Friday, August 5, 2011

Trinidad's Coastal Swamps and Snakes

Top: Liophis cobella, Middle: Helicops 
angulatus, Bottom: Hydrops triangularis. JCM
Caroni Swamp is an 8000 hectare wetland complex composed of marshes, mangrove, brackish lagoons, and tidal marshes. It is perhaps best known for its bird fauna which draws a considerable number of tourists and birders each year. However, it also supports a herpetofauna and some its members are frequently a part of the ecotours. The most obvious species are Ruschenberger's Treeboa, Corallus ruschenbergeri, and the Specteled Caiman, Caiman crocodilus. Taylor et al. (2011) conducted a survey of Ruschenberger's Treeboa over more than 115 km of transects, observed 32 individuals, and estimated the density at about 11 snakes  per km2. Treeboas are a favaorite of the tour guides, the birders and ecotourists who cruise the mangroves to see the Scarlet Ibis and the local herons. However, Caroni holds other species of snakes that are of less interest to tourists but of greater interest to science. 

Of the 3300 snakes species known, less than 80 have successfully invaded the ocean, that is about 2.4% of the snake fauna. Yet the oceans cover about 70% of the Earth's surface, so why haven't more species invaded the oceans? To add to the problem there are no mairne snakes in the Caribbean or the Atlantic. All marine snakes are in the Eastern Hemisphere. Yet, Trinidad has three aquatic species that  live in close proximity to each other, species that tolerate the brackish waters in both Caroni and Nariva swamps: Liophis cobella, Helicops angulatus, and Hydrops triangularis (Murphy, 1997)All three have been reported to feed on fishes and frogs and show a variety of adaptations to aquatic ecosystems. Caroni's brackish waters and the presence of these snakes suggests these are species are on a trajectory to adapt to life in the ocean. And, it is not difficult to imagine how aquatic snakes living in places like Caroni and Nariva swamps could transition to life in full salt water over time.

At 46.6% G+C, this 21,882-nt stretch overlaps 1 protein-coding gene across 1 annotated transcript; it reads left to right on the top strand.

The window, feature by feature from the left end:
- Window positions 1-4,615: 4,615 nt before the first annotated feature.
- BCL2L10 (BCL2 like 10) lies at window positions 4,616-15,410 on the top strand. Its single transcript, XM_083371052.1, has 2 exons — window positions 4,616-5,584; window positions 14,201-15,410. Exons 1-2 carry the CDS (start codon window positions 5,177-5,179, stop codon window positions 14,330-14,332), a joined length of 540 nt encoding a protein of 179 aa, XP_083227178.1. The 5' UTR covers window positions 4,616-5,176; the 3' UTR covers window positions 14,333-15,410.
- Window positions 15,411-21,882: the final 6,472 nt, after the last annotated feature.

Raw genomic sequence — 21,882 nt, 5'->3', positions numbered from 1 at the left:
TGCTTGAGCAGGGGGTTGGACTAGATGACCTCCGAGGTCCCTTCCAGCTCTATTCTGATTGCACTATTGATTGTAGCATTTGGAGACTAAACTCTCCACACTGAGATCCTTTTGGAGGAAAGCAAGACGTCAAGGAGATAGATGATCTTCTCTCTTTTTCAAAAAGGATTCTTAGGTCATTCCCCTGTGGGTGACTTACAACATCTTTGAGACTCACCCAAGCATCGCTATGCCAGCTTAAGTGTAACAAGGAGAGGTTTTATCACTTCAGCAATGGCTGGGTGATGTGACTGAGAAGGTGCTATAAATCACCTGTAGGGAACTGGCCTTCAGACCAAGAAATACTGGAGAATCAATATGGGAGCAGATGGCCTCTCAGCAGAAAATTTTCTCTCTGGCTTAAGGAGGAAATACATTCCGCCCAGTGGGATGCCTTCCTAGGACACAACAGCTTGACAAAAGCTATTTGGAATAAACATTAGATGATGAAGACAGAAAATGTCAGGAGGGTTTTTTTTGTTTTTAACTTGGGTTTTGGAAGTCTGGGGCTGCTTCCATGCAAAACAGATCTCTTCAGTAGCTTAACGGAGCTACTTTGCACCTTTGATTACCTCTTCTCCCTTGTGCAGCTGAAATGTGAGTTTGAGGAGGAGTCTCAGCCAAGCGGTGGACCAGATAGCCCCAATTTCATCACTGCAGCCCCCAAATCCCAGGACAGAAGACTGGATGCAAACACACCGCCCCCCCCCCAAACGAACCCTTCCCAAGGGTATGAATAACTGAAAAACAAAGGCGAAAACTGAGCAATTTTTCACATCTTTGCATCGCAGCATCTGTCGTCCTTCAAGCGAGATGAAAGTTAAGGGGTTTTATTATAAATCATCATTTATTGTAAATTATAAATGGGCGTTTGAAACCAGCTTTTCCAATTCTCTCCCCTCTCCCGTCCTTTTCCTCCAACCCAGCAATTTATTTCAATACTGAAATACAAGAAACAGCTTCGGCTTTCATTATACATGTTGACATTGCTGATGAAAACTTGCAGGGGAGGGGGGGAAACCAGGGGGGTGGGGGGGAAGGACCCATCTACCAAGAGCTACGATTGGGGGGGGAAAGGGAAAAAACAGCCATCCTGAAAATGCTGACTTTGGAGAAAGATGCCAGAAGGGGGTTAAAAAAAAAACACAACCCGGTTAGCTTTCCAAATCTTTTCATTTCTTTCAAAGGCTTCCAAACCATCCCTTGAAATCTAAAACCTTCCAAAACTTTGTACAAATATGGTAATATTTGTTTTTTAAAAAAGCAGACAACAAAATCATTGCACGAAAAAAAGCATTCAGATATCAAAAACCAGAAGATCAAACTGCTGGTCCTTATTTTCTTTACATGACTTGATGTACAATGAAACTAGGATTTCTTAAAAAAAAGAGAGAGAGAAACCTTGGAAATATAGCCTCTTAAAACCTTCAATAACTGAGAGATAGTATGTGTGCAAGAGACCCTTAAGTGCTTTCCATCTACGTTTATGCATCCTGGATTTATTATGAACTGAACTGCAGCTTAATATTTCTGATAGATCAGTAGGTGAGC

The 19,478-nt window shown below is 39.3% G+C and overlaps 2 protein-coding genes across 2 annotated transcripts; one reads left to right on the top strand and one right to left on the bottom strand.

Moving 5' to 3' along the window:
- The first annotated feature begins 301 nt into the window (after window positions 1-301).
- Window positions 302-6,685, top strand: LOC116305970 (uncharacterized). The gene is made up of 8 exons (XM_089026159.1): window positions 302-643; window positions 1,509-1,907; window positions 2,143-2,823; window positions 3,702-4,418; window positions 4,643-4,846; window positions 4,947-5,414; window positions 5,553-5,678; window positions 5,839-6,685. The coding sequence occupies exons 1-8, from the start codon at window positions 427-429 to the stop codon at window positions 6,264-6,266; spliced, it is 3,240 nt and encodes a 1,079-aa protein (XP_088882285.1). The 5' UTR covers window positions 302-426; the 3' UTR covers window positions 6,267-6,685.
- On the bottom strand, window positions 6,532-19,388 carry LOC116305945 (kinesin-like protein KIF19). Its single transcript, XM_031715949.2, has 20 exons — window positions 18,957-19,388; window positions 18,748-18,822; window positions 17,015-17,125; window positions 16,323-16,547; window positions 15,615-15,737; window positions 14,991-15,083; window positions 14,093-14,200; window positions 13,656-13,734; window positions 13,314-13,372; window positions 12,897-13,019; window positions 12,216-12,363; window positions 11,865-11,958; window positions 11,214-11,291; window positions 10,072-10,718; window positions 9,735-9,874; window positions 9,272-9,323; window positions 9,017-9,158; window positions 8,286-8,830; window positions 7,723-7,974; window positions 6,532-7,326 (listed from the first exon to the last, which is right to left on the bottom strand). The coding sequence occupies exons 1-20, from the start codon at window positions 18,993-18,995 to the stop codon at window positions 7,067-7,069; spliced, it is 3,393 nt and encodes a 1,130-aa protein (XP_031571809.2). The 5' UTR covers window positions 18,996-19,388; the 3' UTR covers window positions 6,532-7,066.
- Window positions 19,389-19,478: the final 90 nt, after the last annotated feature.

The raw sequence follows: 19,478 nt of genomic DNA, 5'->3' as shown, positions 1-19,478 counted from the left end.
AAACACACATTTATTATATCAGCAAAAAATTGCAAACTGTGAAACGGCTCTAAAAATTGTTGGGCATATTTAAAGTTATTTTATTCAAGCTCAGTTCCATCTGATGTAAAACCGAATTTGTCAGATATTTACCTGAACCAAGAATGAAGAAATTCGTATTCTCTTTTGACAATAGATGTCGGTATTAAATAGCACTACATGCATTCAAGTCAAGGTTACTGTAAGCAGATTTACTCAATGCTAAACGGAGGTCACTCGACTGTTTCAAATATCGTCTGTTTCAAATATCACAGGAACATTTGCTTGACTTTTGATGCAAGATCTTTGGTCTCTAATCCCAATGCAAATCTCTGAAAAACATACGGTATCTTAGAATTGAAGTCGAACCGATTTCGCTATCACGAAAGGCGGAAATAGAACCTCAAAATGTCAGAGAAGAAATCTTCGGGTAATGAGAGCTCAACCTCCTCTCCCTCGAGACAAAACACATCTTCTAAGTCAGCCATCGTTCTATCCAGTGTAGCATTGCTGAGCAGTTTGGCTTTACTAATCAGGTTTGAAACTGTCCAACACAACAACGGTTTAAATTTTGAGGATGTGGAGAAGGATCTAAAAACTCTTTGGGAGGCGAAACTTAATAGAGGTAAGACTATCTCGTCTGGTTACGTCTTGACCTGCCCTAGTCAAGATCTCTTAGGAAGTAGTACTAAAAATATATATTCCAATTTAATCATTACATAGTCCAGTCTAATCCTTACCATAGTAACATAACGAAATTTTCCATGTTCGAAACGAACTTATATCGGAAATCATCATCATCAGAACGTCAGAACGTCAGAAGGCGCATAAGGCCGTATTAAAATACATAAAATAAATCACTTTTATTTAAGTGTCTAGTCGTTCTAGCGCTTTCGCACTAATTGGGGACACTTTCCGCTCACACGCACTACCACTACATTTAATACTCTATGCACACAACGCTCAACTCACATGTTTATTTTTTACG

On 20 June 2011, the Glasgow Zoological Expedition and I did a transect through Caroni, starting at the landward edge and heading west along the main channel after dark. We saw two treeboas, a few caimans, but aquatic snakes were absent. Realizing something was wrong, we took some salinity readings using a hydrometer, the first reading was 28 ppt, then it was 30, and the highest reading was 32 ppt. Full sea water is 36 ppt, and it seemed to me that while these snakes could handle brackish water, this was much to saline for the snakes I was looking for.

So, we took the hydrometer to a small villlage near Nariva Swamp on the east coast of Trinidad. The village has numerous canals and we found two of the three species (Liophis cobella and Helicops angulatus) almost immediately. We found salinity readings between 8 and 12 ppt. These three snakes are of great interest because they may hold clues as to how snakes have transitioned and adapted to marine environments.

Murphy, J. C. 1997. Amphibians and Reptiles of Trinidad and Tobago. Krieger Publishing, Malabar, Fl.

Taylor, K., H. P. Nelson, and A. Lawrence. 2011. Population Density of the Cook's tree Boa (Corallus ruschenbergerii) in the Caroni Swamp, Trinidad. Pages 8-18 In: Proceedings of the 1st Research Symposium on Biodiversity in Trinidad and Tobago (A. Lawrence and H. P. Nelson eds.). University of the West Indies Department of Life Sciences.

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